The Christian party CDA, Wilders' anti-democratic party and the Greens take the heaviest hits. CDA has been in the lurch ever since they started cooperating with Wilders and moving closer in policy to the VVD. Voters finally had enough and decided to vote for the real thing.
Wilders' vitriol on Europe either back-fired or, likelier, the defects in his party have begun to show for his voters. To what parties he has lost his voters, I don't know yet - but I suspect most to Rutte. He will get his favourite seat: opposition.
As for the Greens, a switch in leader and bad parliamentary decisions already had made them less popular. Internal party turmoil in the run-up to the elections did the rest.
With 15 won seats, a 'virtual' loser is the SP. The Socialist Party were ranking high in the polls, nearing 30, but eventually gained none of the seats which they lost in 2010. Much of the momentum was lost during the hard election scrum, partly because of the inexperience of their otherwise charismatic leader. At one point Labour's leader Samsom took over their spotlights, and catapulted his party as the one and only adversary of the popular liberals. The rest is history.
The Centre cannot Hold
The results look like a break with a trend of the past years. Since the rise of the popular Pim Fortuyn, the electorate went adrift, the traditional Dutch centre parties comprised by the parties VVD, CDA and PvdA went into gradual decline. The parties at the wings left and right profited instead. Hence the growth of the Socialists, Fortuyn and then Wilders across the years.
The 2012 elections marks a halt to that development at first glance. The Socialists lost heavily in 2010 and gained nothing back in these elections, and Wilders' party took a hammering this time. The flanks have actually grown slimmer the past two years.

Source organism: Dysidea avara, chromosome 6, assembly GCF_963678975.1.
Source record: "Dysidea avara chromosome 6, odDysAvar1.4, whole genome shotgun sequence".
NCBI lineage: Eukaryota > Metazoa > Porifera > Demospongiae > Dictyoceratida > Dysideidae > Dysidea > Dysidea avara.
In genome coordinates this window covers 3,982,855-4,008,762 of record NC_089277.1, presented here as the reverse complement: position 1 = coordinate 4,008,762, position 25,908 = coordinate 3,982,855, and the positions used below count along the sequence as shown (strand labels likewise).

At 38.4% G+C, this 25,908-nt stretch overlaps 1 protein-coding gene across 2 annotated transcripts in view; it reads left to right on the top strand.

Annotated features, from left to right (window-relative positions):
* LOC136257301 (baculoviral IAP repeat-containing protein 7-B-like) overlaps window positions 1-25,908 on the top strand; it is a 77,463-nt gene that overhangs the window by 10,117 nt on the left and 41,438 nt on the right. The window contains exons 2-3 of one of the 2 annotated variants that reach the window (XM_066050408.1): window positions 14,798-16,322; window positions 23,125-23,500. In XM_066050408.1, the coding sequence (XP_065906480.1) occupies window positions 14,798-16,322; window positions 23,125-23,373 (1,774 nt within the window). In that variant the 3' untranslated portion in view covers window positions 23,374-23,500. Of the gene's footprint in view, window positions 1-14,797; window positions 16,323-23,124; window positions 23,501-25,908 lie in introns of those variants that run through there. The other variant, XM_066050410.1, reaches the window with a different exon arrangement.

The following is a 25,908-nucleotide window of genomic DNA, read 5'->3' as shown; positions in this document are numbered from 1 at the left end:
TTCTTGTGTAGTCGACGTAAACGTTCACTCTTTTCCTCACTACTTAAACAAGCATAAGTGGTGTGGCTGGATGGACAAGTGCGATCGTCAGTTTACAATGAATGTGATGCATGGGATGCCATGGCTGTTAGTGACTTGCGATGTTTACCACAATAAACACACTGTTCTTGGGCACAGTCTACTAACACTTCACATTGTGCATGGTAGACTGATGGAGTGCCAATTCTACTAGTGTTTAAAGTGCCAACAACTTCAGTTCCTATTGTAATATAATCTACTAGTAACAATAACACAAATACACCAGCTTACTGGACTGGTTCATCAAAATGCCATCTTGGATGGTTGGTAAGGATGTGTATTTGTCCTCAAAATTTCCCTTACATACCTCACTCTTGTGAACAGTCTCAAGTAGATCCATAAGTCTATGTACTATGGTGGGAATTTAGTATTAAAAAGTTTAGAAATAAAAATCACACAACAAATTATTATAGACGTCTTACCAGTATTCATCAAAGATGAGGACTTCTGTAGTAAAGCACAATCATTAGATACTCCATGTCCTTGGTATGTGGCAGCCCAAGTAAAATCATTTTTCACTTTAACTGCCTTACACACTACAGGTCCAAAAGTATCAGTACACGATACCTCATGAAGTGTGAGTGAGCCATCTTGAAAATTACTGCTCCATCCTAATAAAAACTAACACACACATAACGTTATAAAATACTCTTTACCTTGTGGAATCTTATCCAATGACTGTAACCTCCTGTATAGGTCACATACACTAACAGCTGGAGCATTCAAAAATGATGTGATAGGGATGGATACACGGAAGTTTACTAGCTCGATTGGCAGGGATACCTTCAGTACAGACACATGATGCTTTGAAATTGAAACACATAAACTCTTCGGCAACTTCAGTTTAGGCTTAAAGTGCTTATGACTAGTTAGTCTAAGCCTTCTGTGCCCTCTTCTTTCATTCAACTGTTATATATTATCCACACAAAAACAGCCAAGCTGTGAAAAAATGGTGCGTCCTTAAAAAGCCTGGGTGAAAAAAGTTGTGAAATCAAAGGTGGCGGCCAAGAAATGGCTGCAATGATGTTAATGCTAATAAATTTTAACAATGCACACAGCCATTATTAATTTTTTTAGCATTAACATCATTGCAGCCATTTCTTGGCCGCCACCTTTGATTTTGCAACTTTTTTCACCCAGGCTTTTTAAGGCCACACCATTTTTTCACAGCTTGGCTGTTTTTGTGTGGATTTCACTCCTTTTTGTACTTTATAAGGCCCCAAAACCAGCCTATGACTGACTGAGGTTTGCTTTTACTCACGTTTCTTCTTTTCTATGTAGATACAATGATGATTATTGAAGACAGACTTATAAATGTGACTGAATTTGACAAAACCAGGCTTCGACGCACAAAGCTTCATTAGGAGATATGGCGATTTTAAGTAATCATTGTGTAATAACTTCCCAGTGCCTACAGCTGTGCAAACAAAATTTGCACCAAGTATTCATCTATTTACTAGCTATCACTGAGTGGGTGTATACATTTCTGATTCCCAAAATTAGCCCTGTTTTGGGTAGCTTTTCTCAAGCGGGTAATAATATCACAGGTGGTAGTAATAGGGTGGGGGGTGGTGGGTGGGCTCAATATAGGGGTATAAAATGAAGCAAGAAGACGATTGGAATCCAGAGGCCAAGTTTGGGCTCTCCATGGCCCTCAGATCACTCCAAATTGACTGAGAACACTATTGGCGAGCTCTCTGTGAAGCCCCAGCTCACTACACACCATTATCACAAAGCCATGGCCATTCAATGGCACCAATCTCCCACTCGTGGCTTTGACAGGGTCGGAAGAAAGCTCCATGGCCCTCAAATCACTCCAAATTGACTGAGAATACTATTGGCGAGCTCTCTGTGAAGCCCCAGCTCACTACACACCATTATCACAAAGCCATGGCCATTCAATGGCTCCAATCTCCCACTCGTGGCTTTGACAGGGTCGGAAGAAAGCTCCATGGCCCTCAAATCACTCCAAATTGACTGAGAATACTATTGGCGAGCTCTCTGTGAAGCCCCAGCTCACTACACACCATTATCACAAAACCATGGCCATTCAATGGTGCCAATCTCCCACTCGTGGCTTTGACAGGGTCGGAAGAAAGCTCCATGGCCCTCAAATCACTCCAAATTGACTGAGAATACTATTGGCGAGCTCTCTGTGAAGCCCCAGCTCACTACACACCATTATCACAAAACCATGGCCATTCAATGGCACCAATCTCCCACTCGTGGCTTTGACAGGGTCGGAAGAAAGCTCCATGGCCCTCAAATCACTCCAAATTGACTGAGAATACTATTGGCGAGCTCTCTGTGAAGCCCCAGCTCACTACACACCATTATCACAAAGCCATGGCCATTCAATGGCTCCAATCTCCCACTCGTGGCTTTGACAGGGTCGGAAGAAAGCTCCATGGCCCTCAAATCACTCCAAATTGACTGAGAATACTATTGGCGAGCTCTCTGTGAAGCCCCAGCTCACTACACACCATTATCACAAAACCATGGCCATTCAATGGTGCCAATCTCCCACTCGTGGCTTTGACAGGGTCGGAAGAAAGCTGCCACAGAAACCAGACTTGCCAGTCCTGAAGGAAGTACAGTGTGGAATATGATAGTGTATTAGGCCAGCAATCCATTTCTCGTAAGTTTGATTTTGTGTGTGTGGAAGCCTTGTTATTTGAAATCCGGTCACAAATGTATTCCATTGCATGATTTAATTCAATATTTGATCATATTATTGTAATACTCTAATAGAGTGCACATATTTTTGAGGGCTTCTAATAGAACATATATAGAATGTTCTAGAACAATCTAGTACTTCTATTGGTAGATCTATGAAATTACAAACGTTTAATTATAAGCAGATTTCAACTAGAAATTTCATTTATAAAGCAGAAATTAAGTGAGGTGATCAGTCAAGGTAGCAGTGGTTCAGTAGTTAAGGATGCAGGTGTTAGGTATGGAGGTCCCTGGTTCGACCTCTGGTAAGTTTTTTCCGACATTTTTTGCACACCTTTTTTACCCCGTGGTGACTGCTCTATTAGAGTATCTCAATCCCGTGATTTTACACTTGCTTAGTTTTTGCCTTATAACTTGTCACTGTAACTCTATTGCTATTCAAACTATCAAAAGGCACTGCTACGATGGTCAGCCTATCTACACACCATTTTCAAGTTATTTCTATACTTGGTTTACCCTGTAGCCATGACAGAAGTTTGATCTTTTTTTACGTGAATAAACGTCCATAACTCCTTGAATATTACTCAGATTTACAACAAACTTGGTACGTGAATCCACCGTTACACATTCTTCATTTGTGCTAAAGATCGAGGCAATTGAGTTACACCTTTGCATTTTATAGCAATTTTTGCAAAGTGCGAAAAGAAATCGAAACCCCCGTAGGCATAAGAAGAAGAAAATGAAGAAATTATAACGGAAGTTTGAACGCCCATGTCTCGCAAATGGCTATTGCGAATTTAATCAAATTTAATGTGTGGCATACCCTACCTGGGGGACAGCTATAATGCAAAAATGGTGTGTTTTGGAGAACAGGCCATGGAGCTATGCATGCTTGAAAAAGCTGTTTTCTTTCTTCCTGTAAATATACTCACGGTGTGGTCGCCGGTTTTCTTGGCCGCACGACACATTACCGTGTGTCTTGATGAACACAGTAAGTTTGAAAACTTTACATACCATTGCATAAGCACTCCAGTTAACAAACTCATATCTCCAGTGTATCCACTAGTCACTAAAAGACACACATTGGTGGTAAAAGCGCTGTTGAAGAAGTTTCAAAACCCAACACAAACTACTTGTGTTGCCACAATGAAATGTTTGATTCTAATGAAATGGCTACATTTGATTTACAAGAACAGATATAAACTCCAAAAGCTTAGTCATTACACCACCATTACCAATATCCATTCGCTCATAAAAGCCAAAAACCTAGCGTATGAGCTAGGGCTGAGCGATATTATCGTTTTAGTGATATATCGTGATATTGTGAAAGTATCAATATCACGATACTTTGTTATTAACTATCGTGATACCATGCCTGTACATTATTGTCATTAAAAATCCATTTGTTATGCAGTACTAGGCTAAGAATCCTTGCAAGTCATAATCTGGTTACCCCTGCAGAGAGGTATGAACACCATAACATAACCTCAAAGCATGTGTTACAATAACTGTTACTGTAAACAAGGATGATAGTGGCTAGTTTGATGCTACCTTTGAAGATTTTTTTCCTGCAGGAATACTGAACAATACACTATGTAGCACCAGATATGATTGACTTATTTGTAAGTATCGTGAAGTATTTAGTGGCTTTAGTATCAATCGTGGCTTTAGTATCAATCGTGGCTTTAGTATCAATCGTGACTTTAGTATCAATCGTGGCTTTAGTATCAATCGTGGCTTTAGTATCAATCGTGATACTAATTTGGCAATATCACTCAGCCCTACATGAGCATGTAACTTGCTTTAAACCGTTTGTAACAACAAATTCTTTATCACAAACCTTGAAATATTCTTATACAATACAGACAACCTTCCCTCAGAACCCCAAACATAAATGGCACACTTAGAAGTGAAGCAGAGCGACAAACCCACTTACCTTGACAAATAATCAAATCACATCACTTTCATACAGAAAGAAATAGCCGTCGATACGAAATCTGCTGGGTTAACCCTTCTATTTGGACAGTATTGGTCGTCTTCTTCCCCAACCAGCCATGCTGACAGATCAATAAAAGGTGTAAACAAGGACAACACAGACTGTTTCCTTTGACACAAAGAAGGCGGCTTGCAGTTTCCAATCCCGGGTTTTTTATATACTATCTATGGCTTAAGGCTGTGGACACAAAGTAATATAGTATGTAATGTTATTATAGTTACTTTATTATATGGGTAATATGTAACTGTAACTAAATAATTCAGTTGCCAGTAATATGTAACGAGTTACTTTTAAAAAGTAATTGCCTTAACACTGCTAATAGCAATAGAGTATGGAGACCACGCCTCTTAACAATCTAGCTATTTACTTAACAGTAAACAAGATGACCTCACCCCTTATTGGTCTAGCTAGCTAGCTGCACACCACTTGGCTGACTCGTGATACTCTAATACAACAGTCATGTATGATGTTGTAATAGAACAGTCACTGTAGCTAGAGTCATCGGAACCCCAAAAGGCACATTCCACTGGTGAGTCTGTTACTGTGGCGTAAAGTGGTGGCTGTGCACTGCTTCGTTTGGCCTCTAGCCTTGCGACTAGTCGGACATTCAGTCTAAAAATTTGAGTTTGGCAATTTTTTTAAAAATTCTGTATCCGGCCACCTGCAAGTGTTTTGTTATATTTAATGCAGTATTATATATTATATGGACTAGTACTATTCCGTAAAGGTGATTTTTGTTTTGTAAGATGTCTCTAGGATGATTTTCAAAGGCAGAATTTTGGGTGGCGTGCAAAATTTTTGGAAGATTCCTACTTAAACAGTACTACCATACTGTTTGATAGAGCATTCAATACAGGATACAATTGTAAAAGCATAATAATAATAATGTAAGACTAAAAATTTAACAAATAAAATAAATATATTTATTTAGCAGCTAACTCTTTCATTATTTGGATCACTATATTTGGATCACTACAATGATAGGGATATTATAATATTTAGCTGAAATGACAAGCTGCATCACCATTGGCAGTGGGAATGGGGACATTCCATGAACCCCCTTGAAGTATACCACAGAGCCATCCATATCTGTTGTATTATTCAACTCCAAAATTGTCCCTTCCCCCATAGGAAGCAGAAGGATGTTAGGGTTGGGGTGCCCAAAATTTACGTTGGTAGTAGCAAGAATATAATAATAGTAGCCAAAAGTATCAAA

But in fact, the PvdA and VVD parties have moved toward the flanks instead - while the actual centre party - CDA - got hammered yet again. Seen this ways, the process of splintering the electorate has stopped and we've moved to two main political streams - but the centre remains dying.
The VVD has grown even more business friendly under the direction of Rutte, while he has coupled it (insanely and irresponsibly) to an anti-European stance to drain voters from Wilders. Labour, with the rise of Samsom, has yanked the course hard left, moving back towards where the party originally came from. It's not spoken out loud, but Labour is busy leaving the Third Way.
It will remain to be seen if 1) VVD will loosen up on Europe and 2) how faithful Labour will stick to its new-found left course.
It takes two/three/four to tango
But these two parties the ones that increasingly have diametrically opposed positions and policies are now stuck with each other to form a coalition? It was feared that four to five parties were needed to weld a majority in Parliament of 76 seats. Now, we just need two. How old-fashioned.